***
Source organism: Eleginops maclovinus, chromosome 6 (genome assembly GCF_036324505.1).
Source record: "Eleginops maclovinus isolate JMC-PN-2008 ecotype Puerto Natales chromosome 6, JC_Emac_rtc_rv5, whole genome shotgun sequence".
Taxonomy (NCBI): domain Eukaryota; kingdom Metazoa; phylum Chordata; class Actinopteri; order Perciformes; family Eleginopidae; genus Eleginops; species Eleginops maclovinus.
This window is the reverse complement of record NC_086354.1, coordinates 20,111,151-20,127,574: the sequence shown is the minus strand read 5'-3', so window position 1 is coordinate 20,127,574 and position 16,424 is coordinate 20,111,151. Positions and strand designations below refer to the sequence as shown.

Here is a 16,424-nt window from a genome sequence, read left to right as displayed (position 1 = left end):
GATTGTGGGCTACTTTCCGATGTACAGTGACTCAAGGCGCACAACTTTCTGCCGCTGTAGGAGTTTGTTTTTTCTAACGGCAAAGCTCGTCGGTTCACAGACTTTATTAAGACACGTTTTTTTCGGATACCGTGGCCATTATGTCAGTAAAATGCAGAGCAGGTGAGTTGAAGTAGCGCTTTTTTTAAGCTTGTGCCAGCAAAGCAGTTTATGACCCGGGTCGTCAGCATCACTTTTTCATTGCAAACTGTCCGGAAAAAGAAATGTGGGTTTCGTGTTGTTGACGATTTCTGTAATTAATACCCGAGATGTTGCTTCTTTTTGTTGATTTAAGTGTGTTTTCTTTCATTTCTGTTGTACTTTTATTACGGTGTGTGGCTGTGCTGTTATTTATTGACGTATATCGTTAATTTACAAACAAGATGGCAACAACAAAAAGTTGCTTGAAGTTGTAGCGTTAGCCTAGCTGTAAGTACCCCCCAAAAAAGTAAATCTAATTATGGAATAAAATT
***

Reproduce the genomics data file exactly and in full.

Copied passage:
Source organism: Eleginops maclovinus, chromosome 6 (genome assembly GCF_036324505.1).
Source record: "Eleginops maclovinus isolate JMC-PN-2008 ecotype Puerto Natales chromosome 6, JC_Emac_rtc_rv5, whole genome shotgun sequence".
Taxonomy (NCBI): domain Eukaryota; kingdom Metazoa; phylum Chordata; class Actinopteri; order Perciformes; family Eleginopidae; genus Eleginops; species Eleginops maclovinus.
This window is the reverse complement of record NC_086354.1, coordinates 20,111,151-20,127,574: the sequence shown is the minus strand read 5'-3', so window position 1 is coordinate 20,127,574 and position 16,424 is coordinate 20,111,151. Positions and strand designations below refer to the sequence as shown.

Here is a 16,424-nt window from a genome sequence, read left to right as displayed (position 1 = left end):
GATTGTGGGCTACTTTCCGATGTACAGTGACTCAAGGCGCACAACTTTCTGCCGCTGTAGGAGTTTGTTTTTTCTAACGGCAAAGCTCGTCGGTTCACAGACTTTATTAAGACACGTTTTTTTCGGATACCGTGGCCATTATGTCAGTAAAATGCAGAGCAGGTGAGTTGAAGTAGCGCTTTTTTTAAGCTTGTGCCAGCAAAGCAGTTTATGACCCGGGTCGTCAGCATCACTTTTTCATTGCAAACTGTCCGGAAAAAGAAATGTGGGTTTCGTGTTGTTGACGATTTCTGTAATTAATACCCGAGATGTTGCTTCTTTTTGTTGATTTAAGTGTGTTTTCTTTCATTTCTGTTGTACTTTTATTACGGTGTGTGGCTGTGCTGTTATTTATTGACGTATATCGTTAATTTACAAACAAGATGGCAACAACAAAAAGTTGCTTGAAGTTGTAGCGTTAGCCTAGCTGTAAGTACCCCCCAAAAAAGTAAATCTAATTATGGAATAAAATT